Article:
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Mimiwhangata ratings
Quality on a good day: 3.0
Consistency of Surf: 3.0
Difficulty Level: 1.0
Crowds: 4.0

Overall: 3.2

See all 18 ratings

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Surf Report Feed

Mimiwhangata Swell Statistics, March: All Swell – Any Wind

The rose diagram shows the combination of swells directed at Mimiwhangata through an average March. It is based on 2716 NWW3 model predictions since 2007 (values every 3 hours). The wave model does not forecast wind and surf right at the coast so we have chosen the most applicable grid node based on what we know about Mimiwhangata. In this particular case the best grid node is 10 km away (6 miles).

The rose diagram describes the distribution of swell directions and swell sizes, while the graph at the bottom shows the same thing but without direction information. Five colours show increasing wave sizes. The smallest swells, less than 0.5m (1.5 feet), high are coloured blue. These were forecast only 93% of the time. Green and yellow illustrate increasing swell sizes and biggest swells greater than >3m (>10ft) are shown in red. In either graph, the area of any colour is proportional to how often that size swell happens.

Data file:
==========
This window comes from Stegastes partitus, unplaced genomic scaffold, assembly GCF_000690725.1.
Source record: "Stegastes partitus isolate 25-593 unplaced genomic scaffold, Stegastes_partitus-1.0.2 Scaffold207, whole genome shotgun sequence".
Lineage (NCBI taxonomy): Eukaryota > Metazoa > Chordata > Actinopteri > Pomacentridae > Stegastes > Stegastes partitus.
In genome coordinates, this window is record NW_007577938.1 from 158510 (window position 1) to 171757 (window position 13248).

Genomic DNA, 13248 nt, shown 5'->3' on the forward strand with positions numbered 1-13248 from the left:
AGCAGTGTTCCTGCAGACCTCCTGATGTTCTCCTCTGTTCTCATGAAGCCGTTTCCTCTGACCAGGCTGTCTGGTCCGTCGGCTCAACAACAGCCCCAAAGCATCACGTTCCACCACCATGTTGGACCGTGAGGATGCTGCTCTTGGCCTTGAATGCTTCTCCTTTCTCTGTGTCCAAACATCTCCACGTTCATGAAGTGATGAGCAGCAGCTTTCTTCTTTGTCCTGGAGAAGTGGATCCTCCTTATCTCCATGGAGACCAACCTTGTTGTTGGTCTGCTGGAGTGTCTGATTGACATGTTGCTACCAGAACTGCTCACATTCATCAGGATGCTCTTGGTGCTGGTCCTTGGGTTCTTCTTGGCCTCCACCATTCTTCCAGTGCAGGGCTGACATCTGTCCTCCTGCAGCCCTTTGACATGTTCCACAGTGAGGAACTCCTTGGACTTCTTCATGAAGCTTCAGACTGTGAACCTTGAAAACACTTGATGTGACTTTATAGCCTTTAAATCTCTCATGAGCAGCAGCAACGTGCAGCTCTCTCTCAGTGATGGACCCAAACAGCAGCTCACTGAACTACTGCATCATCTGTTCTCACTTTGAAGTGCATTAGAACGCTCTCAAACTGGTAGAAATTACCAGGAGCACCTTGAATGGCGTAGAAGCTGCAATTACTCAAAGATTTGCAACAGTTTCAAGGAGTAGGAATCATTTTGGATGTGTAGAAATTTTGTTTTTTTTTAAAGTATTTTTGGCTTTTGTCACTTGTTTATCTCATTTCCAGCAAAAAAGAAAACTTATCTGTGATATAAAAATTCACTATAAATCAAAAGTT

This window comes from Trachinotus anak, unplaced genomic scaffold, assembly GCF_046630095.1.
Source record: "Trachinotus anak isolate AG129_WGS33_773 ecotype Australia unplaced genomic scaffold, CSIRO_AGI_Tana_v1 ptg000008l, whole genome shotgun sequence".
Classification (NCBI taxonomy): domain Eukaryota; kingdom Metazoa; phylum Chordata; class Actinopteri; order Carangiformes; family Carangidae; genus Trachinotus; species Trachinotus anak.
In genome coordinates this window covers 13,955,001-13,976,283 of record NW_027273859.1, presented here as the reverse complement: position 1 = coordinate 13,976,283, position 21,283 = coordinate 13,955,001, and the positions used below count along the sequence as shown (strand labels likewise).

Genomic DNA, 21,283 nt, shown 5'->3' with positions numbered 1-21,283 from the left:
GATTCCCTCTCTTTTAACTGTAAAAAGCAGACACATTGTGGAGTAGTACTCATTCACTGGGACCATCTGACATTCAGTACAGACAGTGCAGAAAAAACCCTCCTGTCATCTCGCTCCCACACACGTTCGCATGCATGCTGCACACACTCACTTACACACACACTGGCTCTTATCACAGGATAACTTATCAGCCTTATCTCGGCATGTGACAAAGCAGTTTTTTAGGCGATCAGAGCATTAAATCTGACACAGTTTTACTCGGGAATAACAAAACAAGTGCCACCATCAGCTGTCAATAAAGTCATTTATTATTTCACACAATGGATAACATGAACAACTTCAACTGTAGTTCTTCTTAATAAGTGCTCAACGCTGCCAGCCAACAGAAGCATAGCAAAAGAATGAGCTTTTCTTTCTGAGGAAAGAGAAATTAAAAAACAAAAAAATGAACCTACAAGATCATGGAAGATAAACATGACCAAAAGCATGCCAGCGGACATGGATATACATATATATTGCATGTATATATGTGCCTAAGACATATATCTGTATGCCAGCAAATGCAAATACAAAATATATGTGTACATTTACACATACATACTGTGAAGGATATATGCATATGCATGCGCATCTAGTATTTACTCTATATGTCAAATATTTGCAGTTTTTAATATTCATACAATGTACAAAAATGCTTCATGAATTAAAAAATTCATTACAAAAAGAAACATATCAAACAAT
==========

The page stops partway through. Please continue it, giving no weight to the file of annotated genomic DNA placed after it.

The diagram indicates that the most common swell direction, shown by the largest spokes, was NNE, whereas the the prevailing wind blows from the SE. Because the wave model grid is offshore, sometimes a strong offshore wind blows largest waves away from Mimiwhangata and away from the coast. We group these with the no surf category of the bar chart. To keep it simple we don't show these in the rose plot. Because wind determines whether or not waves are good for surfing at Mimiwhangata, you can load a different image that shows only the swells that were forecast to coincide with glassy or offshore wind conditions. In a typical March, swells large enough to cause clean enough to surf waves at Mimiwhangata run for about 7% of the time.

IMPORTANT: Beta version feature! Swell heights are open water values from NWW3. There is no attempt to model near-shore effects. Coastal wave heights will generally be less, especially if the break does not have unobstructed exposure to the open ocean.